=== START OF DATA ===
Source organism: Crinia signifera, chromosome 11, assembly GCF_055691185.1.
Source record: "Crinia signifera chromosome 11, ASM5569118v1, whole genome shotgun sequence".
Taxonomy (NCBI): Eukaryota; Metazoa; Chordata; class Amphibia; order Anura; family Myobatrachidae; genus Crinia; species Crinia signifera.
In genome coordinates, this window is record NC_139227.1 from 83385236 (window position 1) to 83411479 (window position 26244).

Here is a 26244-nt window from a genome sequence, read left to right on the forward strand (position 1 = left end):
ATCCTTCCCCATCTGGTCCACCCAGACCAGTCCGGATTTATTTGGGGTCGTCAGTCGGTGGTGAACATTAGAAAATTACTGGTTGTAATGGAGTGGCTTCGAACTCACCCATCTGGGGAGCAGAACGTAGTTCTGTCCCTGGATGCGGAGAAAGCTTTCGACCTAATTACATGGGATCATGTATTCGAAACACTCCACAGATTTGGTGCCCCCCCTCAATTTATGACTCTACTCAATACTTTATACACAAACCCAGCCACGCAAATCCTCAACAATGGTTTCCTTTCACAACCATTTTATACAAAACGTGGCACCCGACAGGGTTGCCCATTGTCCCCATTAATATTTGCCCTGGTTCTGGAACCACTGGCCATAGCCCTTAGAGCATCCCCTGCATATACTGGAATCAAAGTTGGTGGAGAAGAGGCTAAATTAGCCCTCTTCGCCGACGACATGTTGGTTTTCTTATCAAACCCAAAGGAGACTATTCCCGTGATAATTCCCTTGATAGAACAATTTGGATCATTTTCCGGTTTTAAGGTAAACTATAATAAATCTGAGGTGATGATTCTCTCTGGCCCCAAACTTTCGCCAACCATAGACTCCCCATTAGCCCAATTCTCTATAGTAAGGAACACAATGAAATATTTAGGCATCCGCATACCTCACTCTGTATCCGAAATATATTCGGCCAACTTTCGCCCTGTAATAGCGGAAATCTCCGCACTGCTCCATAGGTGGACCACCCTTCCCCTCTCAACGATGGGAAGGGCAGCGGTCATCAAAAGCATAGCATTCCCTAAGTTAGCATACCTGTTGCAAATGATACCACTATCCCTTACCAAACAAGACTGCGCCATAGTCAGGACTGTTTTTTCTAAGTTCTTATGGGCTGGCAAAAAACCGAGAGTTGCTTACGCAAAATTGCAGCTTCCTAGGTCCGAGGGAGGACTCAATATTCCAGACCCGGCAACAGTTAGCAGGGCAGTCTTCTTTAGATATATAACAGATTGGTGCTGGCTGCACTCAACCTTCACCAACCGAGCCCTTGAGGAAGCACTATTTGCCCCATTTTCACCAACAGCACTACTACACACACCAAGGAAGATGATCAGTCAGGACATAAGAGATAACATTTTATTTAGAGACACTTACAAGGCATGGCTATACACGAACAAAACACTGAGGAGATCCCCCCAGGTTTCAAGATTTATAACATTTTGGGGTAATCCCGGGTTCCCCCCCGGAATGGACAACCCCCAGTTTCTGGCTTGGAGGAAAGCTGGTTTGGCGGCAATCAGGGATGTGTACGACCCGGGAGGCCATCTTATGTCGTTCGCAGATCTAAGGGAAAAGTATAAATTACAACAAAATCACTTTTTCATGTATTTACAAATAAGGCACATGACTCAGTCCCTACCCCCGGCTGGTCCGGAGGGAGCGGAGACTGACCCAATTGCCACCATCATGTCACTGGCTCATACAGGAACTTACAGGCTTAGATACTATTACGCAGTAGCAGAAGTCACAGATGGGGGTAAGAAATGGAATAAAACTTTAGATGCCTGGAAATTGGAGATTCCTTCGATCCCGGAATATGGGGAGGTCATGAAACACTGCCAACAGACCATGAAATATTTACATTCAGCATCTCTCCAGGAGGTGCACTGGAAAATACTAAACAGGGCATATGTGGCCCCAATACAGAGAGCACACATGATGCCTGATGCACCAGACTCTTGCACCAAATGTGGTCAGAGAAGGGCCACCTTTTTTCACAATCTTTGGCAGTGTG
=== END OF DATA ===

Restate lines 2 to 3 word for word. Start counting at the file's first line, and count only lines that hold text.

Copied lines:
Source record: "Crinia signifera chromosome 11, ASM5569118v1, whole genome shotgun sequence".
Taxonomy (NCBI): Eukaryota; Metazoa; Chordata; class Amphibia; order Anura; family Myobatrachidae; genus Crinia; species Crinia signifera.